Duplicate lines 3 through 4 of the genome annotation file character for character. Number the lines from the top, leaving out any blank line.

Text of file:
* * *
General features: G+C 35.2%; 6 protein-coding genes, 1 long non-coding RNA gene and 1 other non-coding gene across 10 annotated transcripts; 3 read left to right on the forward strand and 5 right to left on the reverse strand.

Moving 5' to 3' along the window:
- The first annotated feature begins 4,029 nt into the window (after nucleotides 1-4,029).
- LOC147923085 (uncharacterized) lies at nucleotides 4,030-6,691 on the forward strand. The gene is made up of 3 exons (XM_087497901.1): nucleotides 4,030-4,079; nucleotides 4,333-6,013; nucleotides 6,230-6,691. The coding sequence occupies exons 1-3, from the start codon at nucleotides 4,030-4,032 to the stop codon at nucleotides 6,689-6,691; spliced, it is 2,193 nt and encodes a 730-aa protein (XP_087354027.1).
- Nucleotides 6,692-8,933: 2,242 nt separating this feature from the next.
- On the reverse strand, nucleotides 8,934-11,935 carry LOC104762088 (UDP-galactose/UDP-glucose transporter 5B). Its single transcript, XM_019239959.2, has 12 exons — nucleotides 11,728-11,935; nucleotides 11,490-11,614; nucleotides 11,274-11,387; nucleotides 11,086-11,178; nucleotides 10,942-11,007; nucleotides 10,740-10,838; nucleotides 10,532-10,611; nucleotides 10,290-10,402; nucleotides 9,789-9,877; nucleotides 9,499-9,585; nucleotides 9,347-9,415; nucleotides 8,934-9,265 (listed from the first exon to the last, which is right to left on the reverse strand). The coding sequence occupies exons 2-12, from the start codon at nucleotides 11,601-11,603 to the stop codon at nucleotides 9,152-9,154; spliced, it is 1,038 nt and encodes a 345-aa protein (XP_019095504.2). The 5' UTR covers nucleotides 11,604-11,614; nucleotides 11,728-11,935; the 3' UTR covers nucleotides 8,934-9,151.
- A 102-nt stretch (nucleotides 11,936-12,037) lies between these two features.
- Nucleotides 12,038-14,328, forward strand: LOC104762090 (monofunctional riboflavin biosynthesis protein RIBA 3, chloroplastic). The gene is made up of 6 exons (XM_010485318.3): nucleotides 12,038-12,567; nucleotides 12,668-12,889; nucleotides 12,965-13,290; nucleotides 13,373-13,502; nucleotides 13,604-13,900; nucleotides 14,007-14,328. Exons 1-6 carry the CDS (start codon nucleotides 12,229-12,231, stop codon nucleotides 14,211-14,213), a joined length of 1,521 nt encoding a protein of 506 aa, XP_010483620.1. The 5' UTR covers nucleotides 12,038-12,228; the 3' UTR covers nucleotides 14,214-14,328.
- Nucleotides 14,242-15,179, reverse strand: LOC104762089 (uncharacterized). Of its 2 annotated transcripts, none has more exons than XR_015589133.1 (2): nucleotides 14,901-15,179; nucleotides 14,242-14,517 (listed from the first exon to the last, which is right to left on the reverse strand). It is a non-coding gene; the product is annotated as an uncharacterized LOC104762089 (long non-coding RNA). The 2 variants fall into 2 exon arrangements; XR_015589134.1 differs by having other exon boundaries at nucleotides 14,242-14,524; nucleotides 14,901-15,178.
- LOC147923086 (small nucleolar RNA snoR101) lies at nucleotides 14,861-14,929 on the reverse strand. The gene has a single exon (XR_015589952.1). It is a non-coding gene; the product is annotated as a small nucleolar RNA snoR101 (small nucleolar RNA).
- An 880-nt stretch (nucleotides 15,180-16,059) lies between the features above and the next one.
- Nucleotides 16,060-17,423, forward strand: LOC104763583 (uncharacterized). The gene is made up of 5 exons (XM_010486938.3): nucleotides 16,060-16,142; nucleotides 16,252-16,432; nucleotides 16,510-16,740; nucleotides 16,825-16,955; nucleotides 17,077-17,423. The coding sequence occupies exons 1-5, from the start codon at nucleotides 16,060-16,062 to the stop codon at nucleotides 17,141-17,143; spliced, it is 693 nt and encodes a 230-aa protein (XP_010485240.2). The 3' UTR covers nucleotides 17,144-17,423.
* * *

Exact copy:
- The first annotated feature begins 4,029 nt into the window (after nucleotides 1-4,029).
- LOC147923085 (uncharacterized) lies at nucleotides 4,030-6,691 on the forward strand. The gene is made up of 3 exons (XM_087497901.1): nucleotides 4,030-4,079; nucleotides 4,333-6,013; nucleotides 6,230-6,691. The coding sequence occupies exons 1-3, from the start codon at nucleotides 4,030-4,032 to the stop codon at nucleotides 6,689-6,691; spliced, it is 2,193 nt and encodes a 730-aa protein (XP_087354027.1).